However, the Abbracciamento name also became a staple in Breezy Point. After being invited down to the beach town by their friends, the Ferraras, in 1966, the Abbracciamentos realized what a special place Breezy was. “They invited us down for the day and we loved the place. A week later we bought a place of our own on Pelham Walk,” Abbracciamento said. Unfortunately, Sal Abbracciamento only got to enjoy their new summer home for two months. He died in 1966.

Abbracciamento’s love for her husband never died, and neither did her love for Breezy Point. It was the place where she and her family opened the Bay Terrace restaurant, which stood where Kennedy’s now stands, and eventually Abbracciamento had a year-round home built in the community, where she still lives today. “I love Breezy Point,” she said of the place where she’s affectionately known as, “Mrs. A” to neighbors and friends.

Mrs. A mostly lives alone, with the exception of an aide, Dorothy. “She’s been such a wonderful source for me. She’s like one of my daughters,” Abbracciamento said, adding that while Dorothy helps her, she still gives her the sense of independence. After all, Frances still calls the shots, even while being more physically limited. She still remains active in the kitchen by telling Dorothy or her family how to cook a family recipe, recalling every detail down to the last seasoning. As a lover of gardening, she makes sure Dorothy waters her plants, something Frances was doing by herself up until she took a fall at age 102, breaking her hip and shoulder.

Despite those small mishaps, Frances Abbracciamento remains a woman of good health. At 107, she doesn’t even wear glasses—something that comes in handy as she actively reads books and newspapers on her Kindle and constantly stays in touch with her many friends and family members through texting and FaceTime on her iPhone. Between recalling details of her long life, Abbracciamento took breaks to check her texts, sharing one from a family member of a photo of one of her many great-grandchildren, Enzo.

When Abbracciamento became ill in March, it was a scare for the whole family. It wasn’t until April that they learned she had the virus now impacting people across the globe. Through a few rough weeks, the family feared the worst for their matriarch, who rode out the virus at home. But Frances bounced back. “I don’t have the virus,” she proudly said the day before her 107th birthday.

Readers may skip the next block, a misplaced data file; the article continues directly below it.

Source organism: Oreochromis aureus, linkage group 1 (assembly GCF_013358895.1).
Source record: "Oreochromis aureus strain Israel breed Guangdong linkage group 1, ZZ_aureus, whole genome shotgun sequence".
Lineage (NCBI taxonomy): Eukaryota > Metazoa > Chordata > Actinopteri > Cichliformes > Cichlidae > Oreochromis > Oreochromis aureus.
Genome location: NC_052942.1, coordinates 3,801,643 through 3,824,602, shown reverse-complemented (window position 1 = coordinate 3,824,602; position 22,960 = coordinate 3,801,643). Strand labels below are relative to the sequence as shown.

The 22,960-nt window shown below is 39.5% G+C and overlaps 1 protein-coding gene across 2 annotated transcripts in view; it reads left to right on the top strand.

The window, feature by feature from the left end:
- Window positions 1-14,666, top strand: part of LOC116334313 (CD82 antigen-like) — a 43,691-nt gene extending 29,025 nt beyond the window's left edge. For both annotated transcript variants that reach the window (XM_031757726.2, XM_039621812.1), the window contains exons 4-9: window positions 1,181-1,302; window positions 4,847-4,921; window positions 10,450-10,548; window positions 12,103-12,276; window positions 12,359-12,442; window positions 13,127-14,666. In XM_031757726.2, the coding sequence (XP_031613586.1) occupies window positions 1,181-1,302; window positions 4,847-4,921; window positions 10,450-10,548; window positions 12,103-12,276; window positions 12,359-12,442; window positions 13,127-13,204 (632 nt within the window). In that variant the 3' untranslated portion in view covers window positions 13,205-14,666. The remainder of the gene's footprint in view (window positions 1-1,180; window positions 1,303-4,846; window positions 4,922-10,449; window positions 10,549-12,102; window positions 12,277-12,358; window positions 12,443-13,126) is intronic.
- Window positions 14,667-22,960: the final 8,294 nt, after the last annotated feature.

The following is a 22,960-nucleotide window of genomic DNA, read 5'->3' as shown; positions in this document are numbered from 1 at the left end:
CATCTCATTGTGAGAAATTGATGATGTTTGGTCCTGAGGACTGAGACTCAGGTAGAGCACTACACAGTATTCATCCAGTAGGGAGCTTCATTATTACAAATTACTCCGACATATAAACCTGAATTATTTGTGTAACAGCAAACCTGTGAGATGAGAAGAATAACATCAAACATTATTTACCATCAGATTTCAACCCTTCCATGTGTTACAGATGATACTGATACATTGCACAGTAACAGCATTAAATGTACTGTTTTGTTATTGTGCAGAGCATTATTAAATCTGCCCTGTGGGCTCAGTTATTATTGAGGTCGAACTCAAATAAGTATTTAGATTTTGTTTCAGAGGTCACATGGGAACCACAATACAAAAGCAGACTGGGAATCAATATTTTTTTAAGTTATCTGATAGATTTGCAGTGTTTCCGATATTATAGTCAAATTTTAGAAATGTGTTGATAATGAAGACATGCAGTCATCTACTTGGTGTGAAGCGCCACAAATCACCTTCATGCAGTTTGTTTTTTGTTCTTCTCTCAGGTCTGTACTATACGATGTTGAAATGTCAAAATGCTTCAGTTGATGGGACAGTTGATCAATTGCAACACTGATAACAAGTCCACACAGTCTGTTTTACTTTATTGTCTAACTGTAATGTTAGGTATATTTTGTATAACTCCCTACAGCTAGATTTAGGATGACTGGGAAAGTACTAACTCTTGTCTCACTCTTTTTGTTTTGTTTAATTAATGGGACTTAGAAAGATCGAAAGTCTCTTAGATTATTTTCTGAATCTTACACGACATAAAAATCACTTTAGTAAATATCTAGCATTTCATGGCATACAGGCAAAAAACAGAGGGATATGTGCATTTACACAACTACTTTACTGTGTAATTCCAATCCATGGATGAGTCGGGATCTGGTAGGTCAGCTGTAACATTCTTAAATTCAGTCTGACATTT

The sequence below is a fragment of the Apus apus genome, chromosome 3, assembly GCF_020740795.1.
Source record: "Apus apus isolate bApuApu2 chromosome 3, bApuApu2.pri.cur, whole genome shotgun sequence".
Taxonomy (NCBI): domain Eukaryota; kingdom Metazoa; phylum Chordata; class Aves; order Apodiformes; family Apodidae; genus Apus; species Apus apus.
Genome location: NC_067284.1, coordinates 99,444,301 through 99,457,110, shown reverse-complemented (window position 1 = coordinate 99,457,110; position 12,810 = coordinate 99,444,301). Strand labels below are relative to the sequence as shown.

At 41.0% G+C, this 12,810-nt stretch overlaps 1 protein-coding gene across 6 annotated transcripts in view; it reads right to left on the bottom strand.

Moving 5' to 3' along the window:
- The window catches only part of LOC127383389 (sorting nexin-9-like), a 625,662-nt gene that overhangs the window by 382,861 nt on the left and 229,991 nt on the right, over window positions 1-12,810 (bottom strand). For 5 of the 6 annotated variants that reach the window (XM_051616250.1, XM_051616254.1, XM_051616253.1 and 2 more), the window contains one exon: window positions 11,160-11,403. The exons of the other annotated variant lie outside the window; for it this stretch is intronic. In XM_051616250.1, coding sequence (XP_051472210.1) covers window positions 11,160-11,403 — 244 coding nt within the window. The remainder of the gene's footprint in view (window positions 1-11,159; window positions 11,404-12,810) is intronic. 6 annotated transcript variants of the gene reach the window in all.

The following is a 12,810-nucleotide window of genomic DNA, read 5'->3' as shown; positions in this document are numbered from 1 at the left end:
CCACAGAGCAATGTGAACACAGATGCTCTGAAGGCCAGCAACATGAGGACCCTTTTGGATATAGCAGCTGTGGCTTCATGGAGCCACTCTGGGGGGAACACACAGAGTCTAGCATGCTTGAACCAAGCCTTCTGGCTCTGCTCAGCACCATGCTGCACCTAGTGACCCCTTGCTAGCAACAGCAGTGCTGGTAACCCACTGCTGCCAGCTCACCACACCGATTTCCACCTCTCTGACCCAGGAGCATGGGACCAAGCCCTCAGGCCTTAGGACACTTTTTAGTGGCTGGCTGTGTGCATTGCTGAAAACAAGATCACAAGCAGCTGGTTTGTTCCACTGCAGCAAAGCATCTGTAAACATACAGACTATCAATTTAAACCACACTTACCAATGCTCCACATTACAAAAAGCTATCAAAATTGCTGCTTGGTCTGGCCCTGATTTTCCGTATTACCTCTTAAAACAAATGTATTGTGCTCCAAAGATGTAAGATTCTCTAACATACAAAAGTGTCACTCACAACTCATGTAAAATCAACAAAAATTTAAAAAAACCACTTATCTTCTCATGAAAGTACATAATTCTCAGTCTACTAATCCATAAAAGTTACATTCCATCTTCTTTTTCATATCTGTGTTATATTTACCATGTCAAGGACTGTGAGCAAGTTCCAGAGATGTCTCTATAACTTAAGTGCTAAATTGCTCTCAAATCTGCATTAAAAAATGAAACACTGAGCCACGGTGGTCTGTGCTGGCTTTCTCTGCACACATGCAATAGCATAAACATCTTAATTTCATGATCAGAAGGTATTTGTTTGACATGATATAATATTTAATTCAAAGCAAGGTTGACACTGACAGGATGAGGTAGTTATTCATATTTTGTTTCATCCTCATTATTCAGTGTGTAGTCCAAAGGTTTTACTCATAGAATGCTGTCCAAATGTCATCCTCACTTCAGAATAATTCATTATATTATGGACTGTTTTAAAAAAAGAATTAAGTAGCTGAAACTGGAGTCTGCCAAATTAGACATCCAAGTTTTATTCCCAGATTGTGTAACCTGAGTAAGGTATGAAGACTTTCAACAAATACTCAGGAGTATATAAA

Even Abbracciamento herself is surprised by her age. “It’s mind boggling,” she said. For the blessing, she credits the love of her family, and God. “It’s because of the love of my kids, my family and the children who love me and I love back. I’m so blessed for everything God had given to me and I’m so thankful. I’ve had a wonderful life and I have no regrets of anything.” She also holds some philosophies to carry her through. “You have to be HIP—have Honesty, Integrity and Principle” and “Always look ahead, never behind.”

Before her birthday, Abbracciamento offered some more of her secrets to longevity and some of her birthday wishes—”To love, to forgive, to forget, to bless, and to wish people well and not bad,” she said. “I wish everybody had everything in the world that they wanted and to not suffer in any way, for children to grow up strong and educated and fulfilling their dreams, and for all of my grandchildren to be who they want to be. I just want to see happiness and joy.”

 By Katie McFadden